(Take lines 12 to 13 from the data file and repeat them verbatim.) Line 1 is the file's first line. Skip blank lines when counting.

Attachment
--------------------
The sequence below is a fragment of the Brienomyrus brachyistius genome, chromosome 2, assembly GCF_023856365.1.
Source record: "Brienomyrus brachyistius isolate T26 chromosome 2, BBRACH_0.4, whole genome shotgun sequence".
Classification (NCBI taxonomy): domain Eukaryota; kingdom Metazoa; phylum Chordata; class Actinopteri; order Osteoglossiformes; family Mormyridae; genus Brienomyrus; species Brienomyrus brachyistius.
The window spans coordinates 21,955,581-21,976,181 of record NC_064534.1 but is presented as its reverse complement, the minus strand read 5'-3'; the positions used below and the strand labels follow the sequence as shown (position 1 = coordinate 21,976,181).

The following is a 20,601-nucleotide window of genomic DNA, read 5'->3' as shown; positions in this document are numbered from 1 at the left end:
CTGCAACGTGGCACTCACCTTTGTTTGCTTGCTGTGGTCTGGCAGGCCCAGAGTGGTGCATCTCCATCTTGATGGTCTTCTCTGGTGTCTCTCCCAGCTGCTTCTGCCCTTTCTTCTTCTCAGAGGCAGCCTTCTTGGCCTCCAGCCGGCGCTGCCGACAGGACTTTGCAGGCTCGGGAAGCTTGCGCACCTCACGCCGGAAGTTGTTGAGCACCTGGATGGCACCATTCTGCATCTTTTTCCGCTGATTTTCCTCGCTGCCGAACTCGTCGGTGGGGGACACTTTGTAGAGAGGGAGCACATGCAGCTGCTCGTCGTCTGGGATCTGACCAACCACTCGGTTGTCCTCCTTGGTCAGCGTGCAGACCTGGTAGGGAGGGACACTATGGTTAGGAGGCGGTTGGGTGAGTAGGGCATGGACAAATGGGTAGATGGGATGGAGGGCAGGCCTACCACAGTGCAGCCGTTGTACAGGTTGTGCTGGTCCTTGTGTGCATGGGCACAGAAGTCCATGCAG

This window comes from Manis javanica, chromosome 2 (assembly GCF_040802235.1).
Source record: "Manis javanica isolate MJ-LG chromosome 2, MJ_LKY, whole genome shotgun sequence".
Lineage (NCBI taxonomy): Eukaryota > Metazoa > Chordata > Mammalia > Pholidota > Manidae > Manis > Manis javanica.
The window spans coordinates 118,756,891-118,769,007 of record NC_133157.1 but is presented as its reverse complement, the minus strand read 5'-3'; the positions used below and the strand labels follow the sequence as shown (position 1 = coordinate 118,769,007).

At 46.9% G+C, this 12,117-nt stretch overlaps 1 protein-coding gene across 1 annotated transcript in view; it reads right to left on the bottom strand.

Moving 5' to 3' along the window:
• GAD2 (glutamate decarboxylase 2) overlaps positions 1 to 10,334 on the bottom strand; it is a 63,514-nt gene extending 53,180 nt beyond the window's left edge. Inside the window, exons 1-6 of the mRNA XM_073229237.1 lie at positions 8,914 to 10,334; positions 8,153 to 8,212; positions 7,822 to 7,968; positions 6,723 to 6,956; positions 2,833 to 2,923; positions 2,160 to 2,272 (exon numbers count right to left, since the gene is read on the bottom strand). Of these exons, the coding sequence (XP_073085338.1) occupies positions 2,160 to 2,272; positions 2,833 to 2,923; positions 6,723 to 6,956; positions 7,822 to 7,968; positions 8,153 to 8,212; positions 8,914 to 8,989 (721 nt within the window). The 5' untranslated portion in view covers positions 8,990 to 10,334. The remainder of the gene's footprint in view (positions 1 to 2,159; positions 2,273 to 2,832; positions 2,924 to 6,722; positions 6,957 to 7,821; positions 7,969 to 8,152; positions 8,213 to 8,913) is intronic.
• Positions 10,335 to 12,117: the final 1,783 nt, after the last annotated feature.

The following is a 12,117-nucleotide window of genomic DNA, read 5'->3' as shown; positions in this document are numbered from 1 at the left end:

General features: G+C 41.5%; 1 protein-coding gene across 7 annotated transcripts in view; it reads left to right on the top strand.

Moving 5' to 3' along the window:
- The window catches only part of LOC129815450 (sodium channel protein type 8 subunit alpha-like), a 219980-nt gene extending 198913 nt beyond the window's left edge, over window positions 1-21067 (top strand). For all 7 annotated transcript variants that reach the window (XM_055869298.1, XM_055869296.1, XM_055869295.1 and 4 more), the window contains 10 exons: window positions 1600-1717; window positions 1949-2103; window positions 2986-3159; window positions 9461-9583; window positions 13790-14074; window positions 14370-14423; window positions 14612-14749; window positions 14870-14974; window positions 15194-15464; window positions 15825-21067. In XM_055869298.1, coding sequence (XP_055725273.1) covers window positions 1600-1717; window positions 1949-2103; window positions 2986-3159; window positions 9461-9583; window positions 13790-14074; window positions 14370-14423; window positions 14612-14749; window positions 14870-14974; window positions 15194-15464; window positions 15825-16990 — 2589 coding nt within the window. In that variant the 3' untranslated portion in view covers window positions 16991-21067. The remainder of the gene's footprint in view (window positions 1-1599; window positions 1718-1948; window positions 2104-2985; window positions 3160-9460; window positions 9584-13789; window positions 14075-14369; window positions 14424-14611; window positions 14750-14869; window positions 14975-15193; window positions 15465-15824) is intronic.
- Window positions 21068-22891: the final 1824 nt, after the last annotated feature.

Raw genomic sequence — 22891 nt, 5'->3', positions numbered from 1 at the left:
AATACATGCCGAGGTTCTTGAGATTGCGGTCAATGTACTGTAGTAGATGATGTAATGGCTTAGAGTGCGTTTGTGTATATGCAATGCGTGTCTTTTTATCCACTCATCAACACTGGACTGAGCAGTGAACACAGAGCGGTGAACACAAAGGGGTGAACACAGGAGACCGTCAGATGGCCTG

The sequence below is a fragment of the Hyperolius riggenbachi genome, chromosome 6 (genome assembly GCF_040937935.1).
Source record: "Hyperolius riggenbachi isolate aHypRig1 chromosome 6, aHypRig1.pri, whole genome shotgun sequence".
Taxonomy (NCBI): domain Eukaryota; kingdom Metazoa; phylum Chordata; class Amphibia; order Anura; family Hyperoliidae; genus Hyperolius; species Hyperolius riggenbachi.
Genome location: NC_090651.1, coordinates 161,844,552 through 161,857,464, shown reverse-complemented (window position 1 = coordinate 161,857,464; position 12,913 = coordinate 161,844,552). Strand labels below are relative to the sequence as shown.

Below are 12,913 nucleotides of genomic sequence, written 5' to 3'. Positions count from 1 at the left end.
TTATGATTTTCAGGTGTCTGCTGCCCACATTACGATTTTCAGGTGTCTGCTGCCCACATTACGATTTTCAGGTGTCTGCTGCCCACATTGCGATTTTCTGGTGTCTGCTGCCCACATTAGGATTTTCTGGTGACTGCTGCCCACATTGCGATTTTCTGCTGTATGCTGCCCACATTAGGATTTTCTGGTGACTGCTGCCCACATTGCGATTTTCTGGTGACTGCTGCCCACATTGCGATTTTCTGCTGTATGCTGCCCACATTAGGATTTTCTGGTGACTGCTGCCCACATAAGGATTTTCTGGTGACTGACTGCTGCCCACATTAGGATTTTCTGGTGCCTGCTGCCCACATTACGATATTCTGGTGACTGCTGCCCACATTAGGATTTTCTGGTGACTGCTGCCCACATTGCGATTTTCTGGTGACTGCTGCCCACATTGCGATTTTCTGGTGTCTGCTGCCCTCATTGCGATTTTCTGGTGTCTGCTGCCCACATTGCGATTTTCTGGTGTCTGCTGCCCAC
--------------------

Moving 5' to 3' along the window:
• GAD2 (glutamate decarboxylase 2) overlaps positions 1 to 10,334 on the bottom strand; it is a 63,514-nt gene extending 53,180 nt beyond the window's left edge. Inside the window, exons 1-6 of the mRNA XM_073229237.1 lie at positions 8,914 to 10,334; positions 8,153 to 8,212; positions 7,822 to 7,968; positions 6,723 to 6,956; positions 2,833 to 2,923; positions 2,160 to 2,272 (exon numbers count right to left, since the gene is read on the bottom strand). Of these exons, the coding sequence (XP_073085338.1) occupies positions 2,160 to 2,272; positions 2,833 to 2,923; positions 6,723 to 6,956; positions 7,822 to 7,968; positions 8,153 to 8,212; positions 8,914 to 8,989 (721 nt within the window). The 5' untranslated portion in view covers positions 8,990 to 10,334. The remainder of the gene's footprint in view (positions 1 to 2,159; positions 2,273 to 2,832; positions 2,924 to 6,722; positions 6,957 to 7,821; positions 7,969 to 8,152; positions 8,213 to 8,913) is intronic.